It’s that time of the year again. Time to feel happy you have a job. Time to fill out those crazy forms. Time to feel good about paying your part. Time to feel horrible about how big that part is. Time for another Drink Of The Week!
The selection this week is the appropriately timed Income Tax Cocktail. It’s a forgotten classic, so this serves as a reminder for you to file your return and to remember this old drink. It’s based on another cocktail that was once popular, only this version has the minor difference of adding bitters.
Income Tax Cocktail
1.5 oz gin
.75 oz sweet vermouth
.75 oz dry vermouth
a fresh squeeze of orange juice
2 dashes Angostura bitters
Add the gin and vermouths to a cocktail shaker. Cut an orange into quarters and squeeze one quarter right into the shaker. Add the bitters, seal and shake until cold. Strain into a chilled cocktail glass and garnish with an orange wheel.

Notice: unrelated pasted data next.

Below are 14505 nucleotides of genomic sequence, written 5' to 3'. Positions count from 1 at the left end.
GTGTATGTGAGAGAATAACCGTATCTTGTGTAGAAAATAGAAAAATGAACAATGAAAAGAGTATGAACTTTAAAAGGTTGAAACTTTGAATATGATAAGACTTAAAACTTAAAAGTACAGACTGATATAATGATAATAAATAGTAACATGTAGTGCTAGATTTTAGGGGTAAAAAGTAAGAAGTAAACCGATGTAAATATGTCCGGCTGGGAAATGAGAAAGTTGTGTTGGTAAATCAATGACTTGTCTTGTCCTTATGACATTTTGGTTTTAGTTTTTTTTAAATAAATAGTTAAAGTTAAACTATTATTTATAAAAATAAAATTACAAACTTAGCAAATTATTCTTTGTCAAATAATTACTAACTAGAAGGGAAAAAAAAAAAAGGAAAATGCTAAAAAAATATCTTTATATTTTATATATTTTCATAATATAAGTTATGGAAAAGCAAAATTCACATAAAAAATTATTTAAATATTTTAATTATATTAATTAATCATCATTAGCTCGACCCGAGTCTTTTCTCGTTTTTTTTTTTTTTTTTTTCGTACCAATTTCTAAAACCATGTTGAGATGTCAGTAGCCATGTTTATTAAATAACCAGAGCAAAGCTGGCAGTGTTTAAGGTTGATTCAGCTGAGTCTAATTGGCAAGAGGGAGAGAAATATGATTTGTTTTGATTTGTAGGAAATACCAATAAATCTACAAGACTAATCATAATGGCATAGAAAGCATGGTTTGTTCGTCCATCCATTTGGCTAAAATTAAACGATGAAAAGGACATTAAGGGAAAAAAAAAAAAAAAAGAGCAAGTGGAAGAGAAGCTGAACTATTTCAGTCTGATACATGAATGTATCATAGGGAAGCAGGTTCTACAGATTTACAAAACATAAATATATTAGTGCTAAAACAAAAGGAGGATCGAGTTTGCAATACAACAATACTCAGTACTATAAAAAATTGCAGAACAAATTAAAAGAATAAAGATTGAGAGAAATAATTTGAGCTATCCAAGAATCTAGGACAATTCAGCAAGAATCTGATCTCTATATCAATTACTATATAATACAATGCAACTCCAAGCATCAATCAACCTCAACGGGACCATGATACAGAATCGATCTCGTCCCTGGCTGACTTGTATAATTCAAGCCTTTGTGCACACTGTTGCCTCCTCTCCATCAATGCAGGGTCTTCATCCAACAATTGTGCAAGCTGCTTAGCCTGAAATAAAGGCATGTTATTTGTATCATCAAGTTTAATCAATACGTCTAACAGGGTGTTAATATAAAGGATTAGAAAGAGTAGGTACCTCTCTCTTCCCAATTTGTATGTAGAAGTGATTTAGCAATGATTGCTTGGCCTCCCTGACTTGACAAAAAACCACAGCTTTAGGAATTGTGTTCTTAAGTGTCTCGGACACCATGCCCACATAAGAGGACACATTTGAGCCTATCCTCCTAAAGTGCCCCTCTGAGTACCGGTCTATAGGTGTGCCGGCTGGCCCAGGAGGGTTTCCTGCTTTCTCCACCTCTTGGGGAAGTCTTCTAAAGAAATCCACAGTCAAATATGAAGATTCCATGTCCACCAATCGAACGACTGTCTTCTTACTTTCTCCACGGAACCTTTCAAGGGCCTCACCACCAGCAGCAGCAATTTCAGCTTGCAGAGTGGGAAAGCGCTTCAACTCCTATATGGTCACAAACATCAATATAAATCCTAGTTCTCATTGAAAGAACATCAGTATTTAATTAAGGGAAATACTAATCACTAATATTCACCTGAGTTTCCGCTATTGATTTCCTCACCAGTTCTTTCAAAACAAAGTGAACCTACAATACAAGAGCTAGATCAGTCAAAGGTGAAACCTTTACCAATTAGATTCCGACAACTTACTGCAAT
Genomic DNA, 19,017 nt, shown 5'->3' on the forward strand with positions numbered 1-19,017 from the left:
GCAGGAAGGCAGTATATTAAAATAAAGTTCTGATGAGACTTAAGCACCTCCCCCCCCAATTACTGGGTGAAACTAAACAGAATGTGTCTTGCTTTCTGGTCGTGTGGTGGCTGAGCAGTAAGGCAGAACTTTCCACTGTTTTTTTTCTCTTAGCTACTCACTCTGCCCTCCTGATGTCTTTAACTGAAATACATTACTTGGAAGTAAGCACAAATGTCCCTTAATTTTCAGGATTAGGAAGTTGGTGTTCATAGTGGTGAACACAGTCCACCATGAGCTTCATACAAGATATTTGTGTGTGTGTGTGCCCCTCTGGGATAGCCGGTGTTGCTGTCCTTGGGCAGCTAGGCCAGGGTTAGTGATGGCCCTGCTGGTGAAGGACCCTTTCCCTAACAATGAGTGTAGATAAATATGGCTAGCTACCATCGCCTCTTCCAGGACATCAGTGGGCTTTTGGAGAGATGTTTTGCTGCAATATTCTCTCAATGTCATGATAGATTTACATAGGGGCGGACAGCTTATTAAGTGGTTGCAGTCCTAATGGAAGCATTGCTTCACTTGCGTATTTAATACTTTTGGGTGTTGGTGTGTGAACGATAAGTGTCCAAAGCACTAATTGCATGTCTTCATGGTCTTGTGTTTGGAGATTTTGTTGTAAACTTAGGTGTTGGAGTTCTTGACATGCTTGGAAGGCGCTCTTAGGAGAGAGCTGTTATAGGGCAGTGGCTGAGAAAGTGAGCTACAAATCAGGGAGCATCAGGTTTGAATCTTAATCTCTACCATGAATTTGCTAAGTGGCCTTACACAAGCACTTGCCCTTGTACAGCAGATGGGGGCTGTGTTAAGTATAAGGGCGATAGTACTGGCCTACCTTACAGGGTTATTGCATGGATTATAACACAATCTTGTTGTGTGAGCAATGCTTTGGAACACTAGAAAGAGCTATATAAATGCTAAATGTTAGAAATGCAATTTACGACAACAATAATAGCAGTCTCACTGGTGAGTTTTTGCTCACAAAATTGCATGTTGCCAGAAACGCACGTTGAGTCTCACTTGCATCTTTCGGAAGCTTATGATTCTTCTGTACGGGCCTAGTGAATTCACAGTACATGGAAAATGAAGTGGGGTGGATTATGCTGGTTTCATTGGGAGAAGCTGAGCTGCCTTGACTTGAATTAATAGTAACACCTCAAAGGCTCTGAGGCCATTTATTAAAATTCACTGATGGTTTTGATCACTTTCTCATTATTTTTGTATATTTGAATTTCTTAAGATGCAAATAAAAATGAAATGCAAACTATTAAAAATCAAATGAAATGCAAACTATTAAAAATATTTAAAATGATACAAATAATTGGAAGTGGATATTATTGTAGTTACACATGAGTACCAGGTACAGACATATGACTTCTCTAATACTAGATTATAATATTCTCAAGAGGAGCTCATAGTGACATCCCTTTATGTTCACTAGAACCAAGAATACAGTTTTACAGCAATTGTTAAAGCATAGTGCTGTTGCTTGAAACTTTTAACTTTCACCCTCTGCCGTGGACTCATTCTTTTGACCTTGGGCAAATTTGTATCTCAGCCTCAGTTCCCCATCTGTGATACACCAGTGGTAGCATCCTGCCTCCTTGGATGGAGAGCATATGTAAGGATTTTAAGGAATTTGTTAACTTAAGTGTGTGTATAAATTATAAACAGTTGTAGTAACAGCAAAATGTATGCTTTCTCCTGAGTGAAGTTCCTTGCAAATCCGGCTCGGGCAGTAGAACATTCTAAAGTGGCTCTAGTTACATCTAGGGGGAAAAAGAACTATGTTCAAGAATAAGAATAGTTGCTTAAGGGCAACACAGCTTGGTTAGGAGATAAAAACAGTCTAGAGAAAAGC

There was a time when you could walk into a bar and order a Bronx Cocktail. I’m pretty sure those days are over, or at least there aren’t too many places like that left—but perhaps they will return. If you were so bold as to order a Bronx with Bitters, you would have our Drink Of The Week. The Income Tax is also sometimes referred to as the Maurice. Why? I don’t know why.
I don’t usually like recipes that call for “half of a lime” or that say “squeeze a quarter of an orange” or any other misguided fraction of a fresh ingredient. It’s inconsistent. I’d much rather see a measurement in ounces. The juice that you get from an orange on Thursday probably won’t match the amount you get over the weekend or a month from now. However, in this cocktail, it doesn’t seem to matter that much. Adding a squeeze of juice, even if it’s not a precise amount, will tame the spirit, flavor the drink, and bring all of the other ingredients together to give you the confidence to fill out those forms. Just remember to be more precise on your 1040. Actually, you should probably fill out the forms first, and then try this drink. I don’t want to be responsible for giving you another great recipe, only to find out you enjoyed it so much you forgot to do your taxes. But if that does happen, please, tell us your story in the comments below. I don’t think the IRS reads this website.